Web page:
(Updates with Union Carbide comment in eighth paragraph.)
Oct. 6 (Bloomberg) -- The Mississippi Supreme Court granted a request by Dow Chemical Co.’s Union Carbide unit to disqualify the judge who presided over an asbestos trial that ended with a $322 million verdict against the company.
Union Carbide argued that state Circuit Court Judge Eddie Bowen shouldn’t have presided over the trial that ended on May 4 because his father suffered from asbestosis, a disease caused by the mineral that sickened plaintiff Thomas Brown. The company claimed the defense was denied a fair trial.
The court yesterday ordered Bowen removed and stopped all action on the case until a new judge is appointed, without addressing the status of the verdict.
“We find that a reasonable person, knowing all of the circumstances, would harbor doubts about Judge Bowen’s impartiality in this particular case,” the court said.
Bowen’s father filed two asbestos lawsuits, one of which is still pending, and both his parents had settled a claim with Union Carbide and other defendants based on a diagnosis of asbestosis, according to the court’s ruling, which cited an independent probe by the Dow Chemical unit.
Judy Herrington, a circuit court administrator, said in a phone interview that Bowen said he isn’t permitted to comment on the matter. The judge was sworn in at the Raleigh, Mississippi, courthouse in September 2010, according to a statement the court issued at the time.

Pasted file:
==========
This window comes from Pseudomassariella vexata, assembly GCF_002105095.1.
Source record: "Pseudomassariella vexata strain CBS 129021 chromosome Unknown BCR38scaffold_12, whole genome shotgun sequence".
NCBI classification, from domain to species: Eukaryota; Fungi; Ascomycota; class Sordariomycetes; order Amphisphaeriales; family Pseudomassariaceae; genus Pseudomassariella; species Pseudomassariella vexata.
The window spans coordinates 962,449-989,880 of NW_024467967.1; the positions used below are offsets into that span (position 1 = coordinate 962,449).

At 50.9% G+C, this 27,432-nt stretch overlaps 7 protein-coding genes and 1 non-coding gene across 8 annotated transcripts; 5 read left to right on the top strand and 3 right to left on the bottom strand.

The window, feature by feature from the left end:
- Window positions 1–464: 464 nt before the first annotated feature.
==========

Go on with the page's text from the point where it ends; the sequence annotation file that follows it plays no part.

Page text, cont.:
The May 4 award is the largest ever made to a single asbestos case plaintiff, according to data compiled by Bloomberg. A state punitive-damages cap would erase at least $260 million.
Union Carbide is “gratified” by the state Supreme Court ruling, a company spokesman, Scot Wheeler, said in an e-mailed statement. The jury verdict was “outrageous and completely unsupported by the facts and applicable law,” he said.
“We look forward to this case being remanded to the trial court for further proceedings before a new judge,” said Wheeler.
Brown’s lawyer, D. Allen Hossley, didn’t immediately reply to after-hours voicemail and e-mail messages seeking comment.
His client developed asbestosis after being exposed to the toxic fibers while mixing drilling mud on oil rigs in the Gulf of Mexico. He claimed Union Carbide and Chevron Phillips Chemical Co. knew asbestos is toxic and didn’t warn him. Brown is on oxygen 24 hours a day, Hossley has said.
The Raleigh jury had also found Chevron Phillips Chemical liable for damages. That company is a joint venture of Chevron Corp. and ConocoPhillips.
The case is Brown v. Phillips Co., 2006-196, Circuit Court, Smith County, Mississippi (Raleigh).
--With assistance from Laurence Viele Davidson in Atlanta and Margaret Cronin Fisk in Detroit. Editors: Fred Strasser, Michael Hytha
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